Jacksonville by Design at MOSH

November 7, 2012 1 comment Open printer friendly version of this article Print Article

The Jacksonville Chapter of American Institute of Architects has partnered with The Museum of Science and History to celebrate 100 years of architecture by highlighting the history and progressive forms of designs that the city has contributed over time.

Within the last century, Jacksonville has become a significant, yet often underrated, lender to architectural history.  In the Museum of Science and History’s newest exhibit, Jacksonville by Design, MOSH goers will be able to become acquainted with 100 years worth of the city’s great architecture.

quote from MOSH and AIA

The exhibit, celebrated by the anniversary of the American Institute of Architects (AIA) Jacksonville chapter, begins its recognizance after the Great Fire of 1901, when downtown Jacksonville was completely destroyed by flame.  With the combination of blustery wind, dried moss and burning debris, the fire jumped from spot-to-spot rapidly, engulfing any building in its path for hours.  Firefighters from all over the area finally put the relentless scorcher to rest by nightfall, and by then an agonizing emptiness was all that was left of downtown.

The remains of Downtown Jacksonville's Great Fire of 1901
photocred: Florida Memory

But as with any tragedy, there’s a silver lining.  The area unintentionally became a clean slate for entrepreneurs, builders and architects to take the devastated area and make it into something great.  And so they built.

The Jacksonville by Design exhibit delves into how twentieth-century technology and design became clear elements of inspiration for downtown’s reconstruction, and how modern designs were formed as a result.  Some of the improvements noted in design were the sturdier buildings.  Before the fire, wooden construction was popular, but the new buildings were made from stone, brick, concrete and steel, as part of newly stated fireproof ordinances.  Skyscrapers were also developed aided by the invention of electric elevators.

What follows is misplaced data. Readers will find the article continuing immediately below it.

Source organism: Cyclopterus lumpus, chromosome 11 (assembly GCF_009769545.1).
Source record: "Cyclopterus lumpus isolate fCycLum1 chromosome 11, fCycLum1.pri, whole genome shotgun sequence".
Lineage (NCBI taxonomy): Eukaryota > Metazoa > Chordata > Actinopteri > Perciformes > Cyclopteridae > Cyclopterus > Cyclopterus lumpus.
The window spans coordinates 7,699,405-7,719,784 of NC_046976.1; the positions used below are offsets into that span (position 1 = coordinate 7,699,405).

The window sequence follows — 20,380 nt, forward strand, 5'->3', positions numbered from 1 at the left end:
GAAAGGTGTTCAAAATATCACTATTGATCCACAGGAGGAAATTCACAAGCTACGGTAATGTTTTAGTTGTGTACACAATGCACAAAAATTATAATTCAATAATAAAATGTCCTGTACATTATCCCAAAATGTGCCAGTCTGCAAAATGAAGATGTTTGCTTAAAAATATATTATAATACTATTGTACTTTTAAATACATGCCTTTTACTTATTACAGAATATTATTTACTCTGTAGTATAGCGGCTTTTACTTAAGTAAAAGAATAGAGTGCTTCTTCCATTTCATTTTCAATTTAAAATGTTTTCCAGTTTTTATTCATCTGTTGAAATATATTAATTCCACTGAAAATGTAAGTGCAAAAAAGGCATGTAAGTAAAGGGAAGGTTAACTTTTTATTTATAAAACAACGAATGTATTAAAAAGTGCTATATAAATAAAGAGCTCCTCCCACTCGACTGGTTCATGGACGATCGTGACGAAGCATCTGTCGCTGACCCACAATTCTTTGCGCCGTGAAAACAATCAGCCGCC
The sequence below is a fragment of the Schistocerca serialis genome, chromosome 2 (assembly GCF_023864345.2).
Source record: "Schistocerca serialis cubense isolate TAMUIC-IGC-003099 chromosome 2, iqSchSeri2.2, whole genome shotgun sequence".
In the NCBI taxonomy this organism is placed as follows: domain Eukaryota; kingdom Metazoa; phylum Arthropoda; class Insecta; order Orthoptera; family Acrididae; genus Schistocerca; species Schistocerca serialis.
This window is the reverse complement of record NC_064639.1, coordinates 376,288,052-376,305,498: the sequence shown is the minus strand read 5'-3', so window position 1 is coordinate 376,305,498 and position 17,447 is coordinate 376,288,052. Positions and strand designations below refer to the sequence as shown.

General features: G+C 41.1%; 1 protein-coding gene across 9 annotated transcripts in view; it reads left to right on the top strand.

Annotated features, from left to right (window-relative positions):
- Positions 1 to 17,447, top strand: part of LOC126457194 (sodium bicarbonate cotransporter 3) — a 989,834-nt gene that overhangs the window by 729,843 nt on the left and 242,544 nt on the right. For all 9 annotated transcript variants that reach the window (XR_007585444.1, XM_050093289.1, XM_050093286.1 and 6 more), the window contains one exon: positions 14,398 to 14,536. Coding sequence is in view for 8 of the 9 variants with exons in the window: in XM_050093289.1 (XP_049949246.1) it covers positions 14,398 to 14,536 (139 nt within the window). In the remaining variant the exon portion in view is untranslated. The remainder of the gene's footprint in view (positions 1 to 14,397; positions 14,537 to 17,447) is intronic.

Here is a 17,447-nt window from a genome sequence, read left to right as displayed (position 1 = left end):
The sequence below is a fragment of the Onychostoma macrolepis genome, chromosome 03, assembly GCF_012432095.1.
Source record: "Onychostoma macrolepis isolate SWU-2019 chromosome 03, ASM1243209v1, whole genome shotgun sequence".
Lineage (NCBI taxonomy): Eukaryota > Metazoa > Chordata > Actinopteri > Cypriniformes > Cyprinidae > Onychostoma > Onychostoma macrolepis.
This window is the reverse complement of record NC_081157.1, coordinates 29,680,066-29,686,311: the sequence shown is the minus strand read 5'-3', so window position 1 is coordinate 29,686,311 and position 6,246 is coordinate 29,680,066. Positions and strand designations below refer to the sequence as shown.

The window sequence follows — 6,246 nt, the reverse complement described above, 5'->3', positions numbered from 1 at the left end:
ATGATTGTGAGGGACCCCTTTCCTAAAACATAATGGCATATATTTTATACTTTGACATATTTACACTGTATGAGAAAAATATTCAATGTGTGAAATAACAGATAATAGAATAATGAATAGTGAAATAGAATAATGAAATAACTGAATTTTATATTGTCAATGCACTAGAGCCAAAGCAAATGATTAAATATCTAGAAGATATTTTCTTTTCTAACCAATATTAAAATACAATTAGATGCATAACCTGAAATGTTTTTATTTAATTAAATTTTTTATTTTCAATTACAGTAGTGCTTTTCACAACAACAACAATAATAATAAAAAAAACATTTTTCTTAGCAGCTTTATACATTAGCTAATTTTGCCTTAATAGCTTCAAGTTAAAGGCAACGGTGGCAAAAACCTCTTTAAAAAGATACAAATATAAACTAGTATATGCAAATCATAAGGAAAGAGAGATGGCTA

Independent Life aerial view 1987, an example of the prominence of Jacksonville skyscrapers many decades later
photocred: Florida Memory

By the 1920s, downtown had revamped itself into an intriguing modern area, so the exhibit shifts its focus to the next architecturally thriving time in Jacksonville – when the surrounding areas became more marketable than ever before.  San Marco, Avondale, San Jose, Venetia and Granada were regarded as top neighborhoods during Florida’s real estate Boom.  The pseudo-Spanish and quasi-Italian architecture became an an innovative feature that set the districts apart from others.

Avondale Terrace built 1926, an example of Mediterranean Revival
photcred: Mike's Historic Buildings

1929 Oxford Hall Apartments, another example of Mediterranean Revival
photcred: Mike's Historic Buildings

In contrast to the Mediterranean exoticism, the exhibit explains how riverfront settings, decorative trappings and skyscrapers inspired by both Colonial/Classical and Prairie School designs led to an eclectic, highly lusted after, historic district.

In addition to these neighborhoods, others that showed signs of relevant architecture like Springfield, which popularized the transitional Queen Anne styles, are featured.

St. James Building/Cohen Brother's Department Store/May Cohens Department Store/Jacksonville City Hall, now in the National Register of Historic Places

Another time period the exhibit details that was largely influenced by Modernism is just after World War II.  Middle-class comfort became a focus for inventors with an updated reflection of modernism.  This era is also exemplified through the demand of home appliances, interstate highways and automobiles.

Jacksonville Public Library on AIA's Top 100 Building of the Past 100 Years List
photocred: RAMSA

Throughout the passing decades, downtown Jacksonville has had a large amount of buildings demolished by the 1950s and other relative Historic neighborhoods have since gone through a number of transformations, but the Jacksonville by Design exhibit allows the city’s architectural history to hit the surface and be recognized for all it did to make Jacksonville a distinct mixture of old and new, with a side of spirit and the ability to evolve.

article by Melanie Pagan